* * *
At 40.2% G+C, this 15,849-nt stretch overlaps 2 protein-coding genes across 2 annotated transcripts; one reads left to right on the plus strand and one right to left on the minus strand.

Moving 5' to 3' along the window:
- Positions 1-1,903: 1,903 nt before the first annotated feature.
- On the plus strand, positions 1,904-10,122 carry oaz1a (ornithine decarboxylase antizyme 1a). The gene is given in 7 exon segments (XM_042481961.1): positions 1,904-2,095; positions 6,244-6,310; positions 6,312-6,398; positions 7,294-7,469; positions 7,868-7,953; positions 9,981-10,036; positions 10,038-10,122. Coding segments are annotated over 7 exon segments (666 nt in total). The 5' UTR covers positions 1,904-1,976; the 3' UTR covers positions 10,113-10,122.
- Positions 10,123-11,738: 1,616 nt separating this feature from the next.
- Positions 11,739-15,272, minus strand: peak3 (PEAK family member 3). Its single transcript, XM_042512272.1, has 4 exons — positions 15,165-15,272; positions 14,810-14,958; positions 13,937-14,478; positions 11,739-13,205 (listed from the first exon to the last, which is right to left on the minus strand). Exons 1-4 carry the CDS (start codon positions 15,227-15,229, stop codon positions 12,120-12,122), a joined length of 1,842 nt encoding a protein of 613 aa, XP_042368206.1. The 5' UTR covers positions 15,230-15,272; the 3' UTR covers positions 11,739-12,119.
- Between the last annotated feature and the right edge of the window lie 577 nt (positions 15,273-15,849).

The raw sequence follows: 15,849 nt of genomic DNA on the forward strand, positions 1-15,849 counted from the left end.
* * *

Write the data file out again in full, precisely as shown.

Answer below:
At 40.2% G+C, this 15,849-nt stretch overlaps 2 protein-coding genes across 2 annotated transcripts; one reads left to right on the plus strand and one right to left on the minus strand.

Moving 5' to 3' along the window:
- Positions 1-1,903: 1,903 nt before the first annotated feature.
- On the plus strand, positions 1,904-10,122 carry oaz1a (ornithine decarboxylase antizyme 1a). The gene is given in 7 exon segments (XM_042481961.1): positions 1,904-2,095; positions 6,244-6,310; positions 6,312-6,398; positions 7,294-7,469; positions 7,868-7,953; positions 9,981-10,036; positions 10,038-10,122. Coding segments are annotated over 7 exon segments (666 nt in total). The 5' UTR covers positions 1,904-1,976; the 3' UTR covers positions 10,113-10,122.
- Positions 10,123-11,738: 1,616 nt separating this feature from the next.
- Positions 11,739-15,272, minus strand: peak3 (PEAK family member 3). Its single transcript, XM_042512272.1, has 4 exons — positions 15,165-15,272; positions 14,810-14,958; positions 13,937-14,478; positions 11,739-13,205 (listed from the first exon to the last, which is right to left on the minus strand). Exons 1-4 carry the CDS (start codon positions 15,227-15,229, stop codon positions 12,120-12,122), a joined length of 1,842 nt encoding a protein of 613 aa, XP_042368206.1. The 5' UTR covers positions 15,230-15,272; the 3' UTR covers positions 11,739-12,119.
- Between the last annotated feature and the right edge of the window lie 577 nt (positions 15,273-15,849).

The raw sequence follows: 15,849 nt of genomic DNA on the forward strand, positions 1-15,849 counted from the left end.